Low Back Pain
What is Low Back Pain?
The lower back consists of the lower (lumbar) spine, which connects to the upper body. This part of the back gives us strength and mobility. Lower back pain (LBP) can be classified into two types. The first is called mechanical pain. This is the type of pain associated with disc, joint, ligament, and muscle problems or injuries. The second type of pain is non-mechanical or referred pain. This is associated with tumor, infection, or disorders of other internal organs. LBP can also be classified by duration: acute (days to weeks) or chronic (over 3 months). Most of acute LBP is mechanical in origin. 50% of patients with mechanical LBP usually have relief of the symptom in about 2 weeks, and 90% will have relief within 3 months.
What causes Low Back Pain?
There are many causes of back pain. Often times it can be of a musculoskeletal nature and sometimes nerves can be involved. Many nerves exit the back to feed the legs and nerve involvement can cause numbness, tingling, pain, and weakness. The most popular causes of low back pain are strains and sprains. Muscle strains occur when they are not conditioned properly or are overworked,. Sprain occurs when a tight or weak ligament sustains a strong force. Other conditions can factor in to the cause of low back pain such as poor conditioning, improper use, obesity, and smoking. Age can also be a natural cause of low back pain, with a decreased amount of bone, and a decrease in the strength and elasticity of muscles and of ligaments.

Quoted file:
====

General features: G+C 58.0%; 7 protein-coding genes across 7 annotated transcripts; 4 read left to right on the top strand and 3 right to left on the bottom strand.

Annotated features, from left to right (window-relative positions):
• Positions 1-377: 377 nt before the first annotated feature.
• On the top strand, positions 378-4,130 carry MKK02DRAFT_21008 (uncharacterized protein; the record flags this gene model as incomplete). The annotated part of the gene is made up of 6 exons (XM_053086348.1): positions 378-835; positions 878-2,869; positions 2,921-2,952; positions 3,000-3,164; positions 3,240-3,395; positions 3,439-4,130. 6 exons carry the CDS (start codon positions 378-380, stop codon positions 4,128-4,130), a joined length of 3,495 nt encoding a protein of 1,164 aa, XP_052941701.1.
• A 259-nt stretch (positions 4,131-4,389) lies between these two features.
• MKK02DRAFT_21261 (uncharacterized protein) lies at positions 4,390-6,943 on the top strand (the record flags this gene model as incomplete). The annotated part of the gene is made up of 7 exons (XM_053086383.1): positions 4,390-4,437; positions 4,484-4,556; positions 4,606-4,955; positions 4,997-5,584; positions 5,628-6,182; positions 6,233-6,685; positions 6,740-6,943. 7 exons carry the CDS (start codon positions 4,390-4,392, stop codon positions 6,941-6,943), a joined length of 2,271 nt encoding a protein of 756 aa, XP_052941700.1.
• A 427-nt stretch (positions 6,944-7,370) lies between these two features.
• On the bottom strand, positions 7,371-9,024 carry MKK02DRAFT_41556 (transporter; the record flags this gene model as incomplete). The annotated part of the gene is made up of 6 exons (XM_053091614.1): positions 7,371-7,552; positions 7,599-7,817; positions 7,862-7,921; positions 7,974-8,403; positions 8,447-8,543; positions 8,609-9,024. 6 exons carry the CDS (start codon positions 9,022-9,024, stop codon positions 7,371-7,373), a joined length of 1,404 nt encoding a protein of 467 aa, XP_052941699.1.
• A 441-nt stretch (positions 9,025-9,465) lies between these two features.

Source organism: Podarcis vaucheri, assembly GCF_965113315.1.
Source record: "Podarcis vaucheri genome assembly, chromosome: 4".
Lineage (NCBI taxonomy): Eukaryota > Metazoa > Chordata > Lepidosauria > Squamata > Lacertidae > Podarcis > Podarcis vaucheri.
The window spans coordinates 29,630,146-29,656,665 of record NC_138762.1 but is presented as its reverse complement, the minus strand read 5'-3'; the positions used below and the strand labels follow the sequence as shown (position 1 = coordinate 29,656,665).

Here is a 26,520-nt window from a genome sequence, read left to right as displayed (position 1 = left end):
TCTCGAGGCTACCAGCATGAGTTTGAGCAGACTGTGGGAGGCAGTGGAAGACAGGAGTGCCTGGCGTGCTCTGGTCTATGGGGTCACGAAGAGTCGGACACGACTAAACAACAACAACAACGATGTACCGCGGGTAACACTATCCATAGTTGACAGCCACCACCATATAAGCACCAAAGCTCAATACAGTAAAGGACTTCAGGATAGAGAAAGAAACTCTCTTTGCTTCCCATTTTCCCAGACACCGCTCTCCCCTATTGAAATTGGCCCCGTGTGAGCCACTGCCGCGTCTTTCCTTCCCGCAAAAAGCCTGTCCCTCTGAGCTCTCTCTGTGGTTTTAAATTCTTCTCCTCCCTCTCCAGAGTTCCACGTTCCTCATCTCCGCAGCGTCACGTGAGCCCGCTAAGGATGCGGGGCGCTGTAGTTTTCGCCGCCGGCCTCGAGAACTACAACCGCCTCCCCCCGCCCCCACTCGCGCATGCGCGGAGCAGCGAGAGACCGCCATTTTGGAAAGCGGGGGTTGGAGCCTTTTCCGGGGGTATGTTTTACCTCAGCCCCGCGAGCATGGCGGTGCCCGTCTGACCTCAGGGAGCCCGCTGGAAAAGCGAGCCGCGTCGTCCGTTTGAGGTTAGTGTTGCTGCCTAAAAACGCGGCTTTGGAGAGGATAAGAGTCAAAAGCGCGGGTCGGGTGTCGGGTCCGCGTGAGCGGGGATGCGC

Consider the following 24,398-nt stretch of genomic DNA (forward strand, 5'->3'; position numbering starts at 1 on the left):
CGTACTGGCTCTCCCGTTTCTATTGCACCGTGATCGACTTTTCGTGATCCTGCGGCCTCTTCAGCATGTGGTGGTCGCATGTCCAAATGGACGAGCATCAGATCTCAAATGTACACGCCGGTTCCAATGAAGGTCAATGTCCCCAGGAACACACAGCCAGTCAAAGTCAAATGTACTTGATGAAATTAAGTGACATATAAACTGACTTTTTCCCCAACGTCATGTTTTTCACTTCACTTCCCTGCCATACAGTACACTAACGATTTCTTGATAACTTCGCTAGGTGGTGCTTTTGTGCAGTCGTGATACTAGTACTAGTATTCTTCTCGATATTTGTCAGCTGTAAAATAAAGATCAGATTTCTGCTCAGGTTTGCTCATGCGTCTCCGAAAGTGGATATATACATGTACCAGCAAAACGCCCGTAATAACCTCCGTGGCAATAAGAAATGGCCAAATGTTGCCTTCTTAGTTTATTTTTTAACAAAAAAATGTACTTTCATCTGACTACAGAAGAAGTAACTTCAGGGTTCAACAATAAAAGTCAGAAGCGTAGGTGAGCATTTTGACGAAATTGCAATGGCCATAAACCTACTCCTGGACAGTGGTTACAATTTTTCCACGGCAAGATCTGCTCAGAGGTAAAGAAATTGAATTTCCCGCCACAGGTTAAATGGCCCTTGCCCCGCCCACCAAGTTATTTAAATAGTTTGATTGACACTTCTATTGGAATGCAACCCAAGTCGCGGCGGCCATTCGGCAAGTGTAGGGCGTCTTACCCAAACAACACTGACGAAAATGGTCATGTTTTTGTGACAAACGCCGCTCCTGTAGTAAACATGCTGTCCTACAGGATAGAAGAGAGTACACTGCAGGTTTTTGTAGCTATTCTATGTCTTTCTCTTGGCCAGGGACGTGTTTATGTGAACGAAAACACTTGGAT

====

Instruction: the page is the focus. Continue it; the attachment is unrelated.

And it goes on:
Who gets Low Back Pain?
Four out of five adults will at some point have low back pain. It is the second most common cause of people missing work (only after the common cold). The risk of Low Back Pain related to degenerative spine disease increases with aging.
How is Low Back Pain diagnosed?
The diagnosis of low back pain begins with a physical exam, usually of the spine and legs. Studies such as EMGs, X-rays, CT scans, MRIs, and bone scans may be performed to diagnose some of the causes of low back pain.
How is Low Back Pain treated?
Some medications can be prescribed to eliminate the pain and inflammation associated with low back pain. Activity modification is usually the starting point to a healthy recovery. The best treatment is aimed at strengthening the muscles in the back and working to maintain that strength. Rehabilitation programs and surgery may also be needed in some instances of low back pain. Of course, the best treatment is to prevent the low back pain before it starts. This can be done by maintaining a regular exercise program, a healthy weight, proper posture, and by lifting and moving correctly.
More information on Low Back Pain
American Chronic Pain Association
American Association of Orthopaedic Surgeons
Medical Multimedia Group